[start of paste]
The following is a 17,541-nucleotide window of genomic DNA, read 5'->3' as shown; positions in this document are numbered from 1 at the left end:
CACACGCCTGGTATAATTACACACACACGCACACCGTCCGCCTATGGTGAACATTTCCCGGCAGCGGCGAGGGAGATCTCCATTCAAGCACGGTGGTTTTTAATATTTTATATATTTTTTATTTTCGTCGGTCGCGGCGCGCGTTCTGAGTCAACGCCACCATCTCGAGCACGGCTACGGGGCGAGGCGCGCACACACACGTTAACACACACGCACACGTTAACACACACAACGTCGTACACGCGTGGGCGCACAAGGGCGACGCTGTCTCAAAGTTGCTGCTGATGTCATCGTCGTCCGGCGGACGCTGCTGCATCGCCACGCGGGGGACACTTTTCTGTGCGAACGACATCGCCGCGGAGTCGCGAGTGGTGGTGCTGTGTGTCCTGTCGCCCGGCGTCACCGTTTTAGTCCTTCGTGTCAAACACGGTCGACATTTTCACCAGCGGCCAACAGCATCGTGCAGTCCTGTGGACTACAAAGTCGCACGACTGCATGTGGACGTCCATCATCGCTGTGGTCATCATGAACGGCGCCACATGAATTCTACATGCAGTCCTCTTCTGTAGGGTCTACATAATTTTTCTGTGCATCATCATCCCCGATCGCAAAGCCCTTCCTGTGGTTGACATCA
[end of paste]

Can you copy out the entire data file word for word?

The following is a 17,541-nucleotide window of genomic DNA, read 5'->3' as shown; positions in this document are numbered from 1 at the left end:
CACACGCCTGGTATAATTACACACACACGCACACCGTCCGCCTATGGTGAACATTTCCCGGCAGCGGCGAGGGAGATCTCCATTCAAGCACGGTGGTTTTTAATATTTTATATATTTTTTATTTTCGTCGGTCGCGGCGCGCGTTCTGAGTCAACGCCACCATCTCGAGCACGGCTACGGGGCGAGGCGCGCACACACACGTTAACACACACGCACACGTTAACACACACAACGTCGTACACGCGTGGGCGCACAAGGGCGACGCTGTCTCAAAGTTGCTGCTGATGTCATCGTCGTCCGGCGGACGCTGCTGCATCGCCACGCGGGGGACACTTTTCTGTGCGAACGACATCGCCGCGGAGTCGCGAGTGGTGGTGCTGTGTGTCCTGTCGCCCGGCGTCACCGTTTTAGTCCTTCGTGTCAAACACGGTCGACATTTTCACCAGCGGCCAACAGCATCGTGCAGTCCTGTGGACTACAAAGTCGCACGACTGCATGTGGACGTCCATCATCGCTGTGGTCATCATGAACGGCGCCACATGAATTCTACATGCAGTCCTCTTCTGTAGGGTCTACATAATTTTTCTGTGCATCATCATCCCCGATCGCAAAGCCCTTCCTGTGGTTGACATCA